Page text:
- The Good: Oregon (#42, but Dennis Dixon was #3 when healthy), Florida (#2)
- The Eh: Appalachian State (#6 but in I-AA), Purdue (#48), Michigan State (#44), Wisconsin (#40)
- The Bad: Penn State (#74), Northwestern (#66), EMU (#85), Illinois (#80), Minnesota (#76)
- The Horrific: ND (#113)
- The Not Applicable: Ohio State (#12)
(Ohio State, of course, got a small lead and entirely stopped passing, so their #12 is meaningless.) By my count here every common opponent to date save Wisconsin is better this year as all return quarterbacks or replace Anthony Morelli with Not Anthony Morelli; trading Dennis Dixon for Brian Johnson isn't that far off.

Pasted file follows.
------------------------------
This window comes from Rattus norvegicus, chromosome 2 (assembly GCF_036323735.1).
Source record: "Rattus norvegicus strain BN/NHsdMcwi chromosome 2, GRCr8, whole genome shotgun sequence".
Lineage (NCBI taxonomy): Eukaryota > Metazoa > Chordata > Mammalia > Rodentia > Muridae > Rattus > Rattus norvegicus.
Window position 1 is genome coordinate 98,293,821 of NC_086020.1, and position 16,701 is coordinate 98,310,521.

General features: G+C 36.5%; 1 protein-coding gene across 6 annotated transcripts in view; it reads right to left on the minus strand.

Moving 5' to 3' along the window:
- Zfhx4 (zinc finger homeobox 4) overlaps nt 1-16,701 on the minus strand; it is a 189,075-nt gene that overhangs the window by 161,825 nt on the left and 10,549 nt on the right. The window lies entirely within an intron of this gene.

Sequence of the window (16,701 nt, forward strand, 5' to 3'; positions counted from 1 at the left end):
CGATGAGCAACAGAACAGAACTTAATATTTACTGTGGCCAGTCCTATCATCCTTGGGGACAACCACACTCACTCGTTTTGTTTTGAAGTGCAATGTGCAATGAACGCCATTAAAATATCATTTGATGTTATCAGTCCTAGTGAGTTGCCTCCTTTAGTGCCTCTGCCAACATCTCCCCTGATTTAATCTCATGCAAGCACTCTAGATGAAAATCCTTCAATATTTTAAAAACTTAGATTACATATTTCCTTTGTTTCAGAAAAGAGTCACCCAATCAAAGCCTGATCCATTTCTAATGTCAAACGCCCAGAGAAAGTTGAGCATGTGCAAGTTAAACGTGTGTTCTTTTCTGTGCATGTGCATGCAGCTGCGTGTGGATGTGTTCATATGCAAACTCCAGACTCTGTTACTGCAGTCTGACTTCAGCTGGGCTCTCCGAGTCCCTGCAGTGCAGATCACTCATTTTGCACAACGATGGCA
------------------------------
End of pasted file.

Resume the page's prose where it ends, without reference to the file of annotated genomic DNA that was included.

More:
Meanwhile, at Michigan out went the two starting safeties. And how much of Michigan's tragic fall in pass efficiency defense is due to the near-total incompetence of their replacements? A hell of a lot. How much of that is the fault of the new staff? 10%.
I'm beginning to get as disillusioned with Scott Shafer as all the rest of you are, but it is way, way too early to draw any definitive conclusions.
However: yeah, Michigan's insistence on bringing an extra safety (or two!) on the field in nickel situations instead of a corner is mystifying, as is their inability to keep four DL on the field in that package. Michigan fans were told Shafer was a blitz-happy, man-to-man guy; this year we've gotten almost all zone coverage and a lot of three-man rushes. I don't get any of that.